Planning Commission Approves Parking-Free 1050 Valencia Project

A rendering of the 1050 Valencia project. Image: ## Antonaros via Curbed##

A car-free, 12-unit condo and retail development was approved unanimously yesterday by the SF Planning Commission, despite opposition from some residents. The project will include no car parking and 28 bike parking spaces.

The building at 1050 Valencia Street will be targeted toward residents seeking the kind of car-free lifestyle that’s increasingly popular in neighborhoods like the Mission District, which is short on housing but among the most walkable, bikeable, and transit-rich parts of San Francisco. The building will be located on the corner of Valencia and Hill Streets, along one of the city’s most heavily-traveled bicycling streets and business corridors. It’s also close to the 24th Street BART station and several major Muni lines. Currently, the site hosts a restaurant space.

Since 2009, opponents have attacked the project on a number of grounds, including the assertion that residents moving into the building will own cars and compete with existing neighbors for street parking, even though residents in units without dedicated parking are less likely to own cars, and about half of residential parking garages in the Mission aren’t used for car storage.

“The reality is that until there is an alternative, people will need cars and a place to park them,” said Liberty Hill Neighborhood Association representative Risa Teitelbaum, who wanted the project to include some car share spaces. “The residents of this building will be no different.”

Tim Colen, executive director of the Housing Action Coalition, argued to the Planning Commission that the project follows the goals set in the Eastern Neighborhoods Plan — to build denser, less car-dependent neighborhoods. Two of the project’s 12 apartments will be priced below market rate. “This is a way to get housing more affordable and more accessible to the folks who we say we want to live here,” he said. “We want to see less emphasis on cars — private auto use. This project does it.”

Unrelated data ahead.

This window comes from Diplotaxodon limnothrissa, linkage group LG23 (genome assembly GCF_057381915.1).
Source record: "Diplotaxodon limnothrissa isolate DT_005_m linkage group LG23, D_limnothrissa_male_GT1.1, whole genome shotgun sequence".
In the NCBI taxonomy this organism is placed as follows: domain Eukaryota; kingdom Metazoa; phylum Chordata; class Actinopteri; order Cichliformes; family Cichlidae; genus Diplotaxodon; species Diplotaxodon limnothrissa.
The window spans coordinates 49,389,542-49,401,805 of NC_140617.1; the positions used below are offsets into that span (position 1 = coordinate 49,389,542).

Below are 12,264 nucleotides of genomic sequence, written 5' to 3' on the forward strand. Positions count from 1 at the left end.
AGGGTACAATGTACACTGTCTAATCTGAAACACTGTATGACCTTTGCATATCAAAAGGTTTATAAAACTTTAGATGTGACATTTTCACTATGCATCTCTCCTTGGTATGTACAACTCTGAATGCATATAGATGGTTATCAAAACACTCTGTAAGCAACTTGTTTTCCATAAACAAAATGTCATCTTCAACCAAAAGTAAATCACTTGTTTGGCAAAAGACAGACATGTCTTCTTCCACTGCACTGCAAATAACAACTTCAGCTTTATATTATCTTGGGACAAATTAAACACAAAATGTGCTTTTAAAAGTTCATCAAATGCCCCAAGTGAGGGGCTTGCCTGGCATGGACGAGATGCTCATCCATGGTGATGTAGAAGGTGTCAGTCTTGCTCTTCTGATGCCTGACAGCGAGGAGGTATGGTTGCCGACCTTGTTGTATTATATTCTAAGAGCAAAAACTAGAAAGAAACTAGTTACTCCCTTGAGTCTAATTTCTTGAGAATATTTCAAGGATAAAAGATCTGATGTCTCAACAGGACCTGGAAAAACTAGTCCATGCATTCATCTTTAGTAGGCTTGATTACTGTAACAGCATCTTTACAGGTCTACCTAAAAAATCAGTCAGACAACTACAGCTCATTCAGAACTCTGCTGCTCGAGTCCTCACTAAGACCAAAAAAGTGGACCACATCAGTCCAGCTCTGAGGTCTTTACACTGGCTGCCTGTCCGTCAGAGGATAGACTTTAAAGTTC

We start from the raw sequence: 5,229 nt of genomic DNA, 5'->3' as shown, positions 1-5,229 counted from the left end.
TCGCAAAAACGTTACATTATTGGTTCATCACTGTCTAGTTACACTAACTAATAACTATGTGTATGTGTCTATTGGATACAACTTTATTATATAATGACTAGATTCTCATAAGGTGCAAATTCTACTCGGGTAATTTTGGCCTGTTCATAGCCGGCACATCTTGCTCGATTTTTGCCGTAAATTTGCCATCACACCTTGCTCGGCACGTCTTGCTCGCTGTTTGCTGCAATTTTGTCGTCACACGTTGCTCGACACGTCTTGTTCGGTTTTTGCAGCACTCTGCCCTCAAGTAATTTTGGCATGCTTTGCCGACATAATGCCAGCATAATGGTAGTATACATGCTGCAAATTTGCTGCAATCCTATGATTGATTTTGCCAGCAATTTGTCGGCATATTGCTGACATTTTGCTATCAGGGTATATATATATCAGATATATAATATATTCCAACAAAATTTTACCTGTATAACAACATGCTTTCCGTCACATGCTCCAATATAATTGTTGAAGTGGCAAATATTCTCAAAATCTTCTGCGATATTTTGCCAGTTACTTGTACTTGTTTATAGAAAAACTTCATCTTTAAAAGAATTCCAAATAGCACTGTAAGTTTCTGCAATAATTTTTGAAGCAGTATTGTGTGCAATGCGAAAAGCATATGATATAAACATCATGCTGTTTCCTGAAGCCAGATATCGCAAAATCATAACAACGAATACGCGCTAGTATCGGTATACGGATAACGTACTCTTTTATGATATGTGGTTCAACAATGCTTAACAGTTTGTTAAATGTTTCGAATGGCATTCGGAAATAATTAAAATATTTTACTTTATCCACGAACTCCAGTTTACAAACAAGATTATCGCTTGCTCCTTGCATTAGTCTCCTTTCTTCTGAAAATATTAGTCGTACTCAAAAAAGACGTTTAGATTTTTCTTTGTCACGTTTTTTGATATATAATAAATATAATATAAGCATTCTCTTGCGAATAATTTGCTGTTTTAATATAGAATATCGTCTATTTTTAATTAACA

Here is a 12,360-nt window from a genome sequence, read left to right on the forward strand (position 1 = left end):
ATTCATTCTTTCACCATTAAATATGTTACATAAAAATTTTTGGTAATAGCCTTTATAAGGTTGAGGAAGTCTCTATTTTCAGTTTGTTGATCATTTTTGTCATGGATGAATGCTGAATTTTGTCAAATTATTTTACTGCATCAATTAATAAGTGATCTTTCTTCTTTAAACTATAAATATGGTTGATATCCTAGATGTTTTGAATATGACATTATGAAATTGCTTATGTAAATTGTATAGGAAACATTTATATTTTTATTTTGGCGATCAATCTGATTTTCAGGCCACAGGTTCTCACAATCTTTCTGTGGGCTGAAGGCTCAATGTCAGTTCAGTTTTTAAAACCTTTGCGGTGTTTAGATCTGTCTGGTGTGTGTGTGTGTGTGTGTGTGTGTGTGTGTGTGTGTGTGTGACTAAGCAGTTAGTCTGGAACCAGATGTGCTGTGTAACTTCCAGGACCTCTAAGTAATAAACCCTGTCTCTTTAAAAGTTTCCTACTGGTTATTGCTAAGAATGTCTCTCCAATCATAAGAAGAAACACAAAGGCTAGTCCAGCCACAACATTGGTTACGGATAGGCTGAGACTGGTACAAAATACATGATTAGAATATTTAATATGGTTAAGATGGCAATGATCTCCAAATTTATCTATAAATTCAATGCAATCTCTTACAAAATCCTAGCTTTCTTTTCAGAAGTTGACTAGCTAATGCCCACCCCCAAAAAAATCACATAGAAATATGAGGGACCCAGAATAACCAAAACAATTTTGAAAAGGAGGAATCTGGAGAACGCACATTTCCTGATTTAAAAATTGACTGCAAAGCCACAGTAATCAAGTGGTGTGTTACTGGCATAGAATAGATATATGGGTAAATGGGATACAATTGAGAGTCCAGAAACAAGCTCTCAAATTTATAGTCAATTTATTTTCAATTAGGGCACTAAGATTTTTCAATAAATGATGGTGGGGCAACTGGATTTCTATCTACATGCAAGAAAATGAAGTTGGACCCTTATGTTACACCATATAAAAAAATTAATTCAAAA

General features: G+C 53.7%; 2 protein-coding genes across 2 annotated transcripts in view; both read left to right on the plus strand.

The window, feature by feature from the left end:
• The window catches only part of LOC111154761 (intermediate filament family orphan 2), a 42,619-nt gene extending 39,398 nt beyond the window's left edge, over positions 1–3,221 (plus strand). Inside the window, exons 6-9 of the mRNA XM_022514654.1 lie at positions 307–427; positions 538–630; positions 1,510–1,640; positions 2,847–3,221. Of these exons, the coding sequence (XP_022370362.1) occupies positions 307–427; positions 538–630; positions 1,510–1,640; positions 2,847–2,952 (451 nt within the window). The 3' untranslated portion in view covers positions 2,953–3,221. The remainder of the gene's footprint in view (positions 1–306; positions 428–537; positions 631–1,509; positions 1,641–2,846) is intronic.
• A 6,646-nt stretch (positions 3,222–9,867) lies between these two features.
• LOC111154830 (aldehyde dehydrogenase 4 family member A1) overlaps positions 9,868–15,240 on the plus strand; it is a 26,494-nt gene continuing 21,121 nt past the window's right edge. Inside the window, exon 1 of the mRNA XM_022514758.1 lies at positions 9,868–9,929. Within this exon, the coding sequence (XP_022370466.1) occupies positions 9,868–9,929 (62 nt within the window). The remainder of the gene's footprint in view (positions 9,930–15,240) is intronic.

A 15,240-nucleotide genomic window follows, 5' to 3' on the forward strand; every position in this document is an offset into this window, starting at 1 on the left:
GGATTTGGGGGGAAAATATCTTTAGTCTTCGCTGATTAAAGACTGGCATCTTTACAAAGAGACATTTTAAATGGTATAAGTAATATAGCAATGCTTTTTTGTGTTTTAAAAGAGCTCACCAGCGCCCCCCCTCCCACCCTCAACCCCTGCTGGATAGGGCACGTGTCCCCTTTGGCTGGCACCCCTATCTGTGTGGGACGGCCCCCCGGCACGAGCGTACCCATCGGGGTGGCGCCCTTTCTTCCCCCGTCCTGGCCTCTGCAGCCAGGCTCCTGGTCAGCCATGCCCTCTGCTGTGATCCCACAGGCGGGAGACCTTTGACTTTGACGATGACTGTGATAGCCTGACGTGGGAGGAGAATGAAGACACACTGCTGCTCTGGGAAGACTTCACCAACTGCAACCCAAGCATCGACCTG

“There’s certainly demand for car-free apartments from plain folks,” said Livable City Director Tom Radulovich, who lives in the Mission. “We see this in the census — the number of car-free households has increased in the past decade.”

Kimberly Conley, who lives nearby on Valencia without a car, told the commission that there was a significant amount neighborhood support of the project.

“I think this is exactly the neighborhood where [living without a car is] possible,” said Conley. “As a young professional who originally moved to the Mission because it is transit-rich, I was discouraged at the time at the lack of small apartments and places to live.” (It’s worth noting that Conley recently held her wedding with ‘Deep Jawa on their residential parklet on Valencia during Sunday Streets.)

Planning commissioners Gwyneth Borden and Cindy Wu echoed Conley’s sentiment, noting that they both live nearby and mostly rely on transit. “It is transit-rich,” said Borden. “It’s close to BART — I don’t even own a car.”

Opponents also complained that the density, height, and architecture of the building are not appropriate for the neighborhood, though the project sponsors pointed out that there are others like it close by. The architecture of the project has already been tweaked, and it was downsized from its original size of 16 units. Opposition has also been organized by the Marsh, a performance theater next door to the building, which submitted a petition primarily based on complaints about noise and shadows.

While few projects in San Francisco are currently built without parking, Colen noted that the real estate market in Portland, Oregon has caught on more quickly to the growing demand for car-free living. Two-thirds of new rental apartments being built in that city include no parking. “What do they know that we don’t know?” said Colen.

The project’s approval seems likely to appealed by opponents. Read more from the hearing at Mission Local.


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